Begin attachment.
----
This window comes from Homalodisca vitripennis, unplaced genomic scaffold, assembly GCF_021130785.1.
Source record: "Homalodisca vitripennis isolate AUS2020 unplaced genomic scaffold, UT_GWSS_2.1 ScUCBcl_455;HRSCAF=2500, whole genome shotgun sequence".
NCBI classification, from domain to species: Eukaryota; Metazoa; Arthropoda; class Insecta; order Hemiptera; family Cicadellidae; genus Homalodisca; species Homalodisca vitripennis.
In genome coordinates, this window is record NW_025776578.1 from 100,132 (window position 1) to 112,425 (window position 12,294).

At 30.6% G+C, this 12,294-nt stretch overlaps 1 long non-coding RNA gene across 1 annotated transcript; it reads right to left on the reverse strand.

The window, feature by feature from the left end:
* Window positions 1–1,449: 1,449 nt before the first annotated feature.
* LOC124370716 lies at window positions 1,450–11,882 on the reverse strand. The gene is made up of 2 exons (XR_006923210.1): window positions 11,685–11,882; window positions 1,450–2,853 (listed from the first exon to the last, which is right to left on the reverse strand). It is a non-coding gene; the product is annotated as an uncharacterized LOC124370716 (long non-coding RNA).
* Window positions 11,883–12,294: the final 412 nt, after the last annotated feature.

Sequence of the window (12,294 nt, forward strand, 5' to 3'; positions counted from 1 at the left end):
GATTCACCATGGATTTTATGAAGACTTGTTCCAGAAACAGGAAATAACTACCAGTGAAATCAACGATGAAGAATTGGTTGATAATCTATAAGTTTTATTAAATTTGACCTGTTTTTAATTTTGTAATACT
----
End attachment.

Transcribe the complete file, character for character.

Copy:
This window comes from Homalodisca vitripennis, unplaced genomic scaffold, assembly GCF_021130785.1.
Source record: "Homalodisca vitripennis isolate AUS2020 unplaced genomic scaffold, UT_GWSS_2.1 ScUCBcl_455;HRSCAF=2500, whole genome shotgun sequence".
NCBI classification, from domain to species: Eukaryota; Metazoa; Arthropoda; class Insecta; order Hemiptera; family Cicadellidae; genus Homalodisca; species Homalodisca vitripennis.
In genome coordinates, this window is record NW_025776578.1 from 100,132 (window position 1) to 112,425 (window position 12,294).

At 30.6% G+C, this 12,294-nt stretch overlaps 1 long non-coding RNA gene across 1 annotated transcript; it reads right to left on the reverse strand.

The window, feature by feature from the left end:
* Window positions 1–1,449: 1,449 nt before the first annotated feature.
* LOC124370716 lies at window positions 1,450–11,882 on the reverse strand. The gene is made up of 2 exons (XR_006923210.1): window positions 11,685–11,882; window positions 1,450–2,853 (listed from the first exon to the last, which is right to left on the reverse strand). It is a non-coding gene; the product is annotated as an uncharacterized LOC124370716 (long non-coding RNA).
* Window positions 11,883–12,294: the final 412 nt, after the last annotated feature.

Sequence of the window (12,294 nt, forward strand, 5' to 3'; positions counted from 1 at the left end):
GATTCACCATGGATTTTATGAAGACTTGTTCCAGAAACAGGAAATAACTACCAGTGAAATCAACGATGAAGAATTGGTTGATAATCTATAAGTTTTATTAAATTTGACCTGTTTTTAATTTTGTAATACT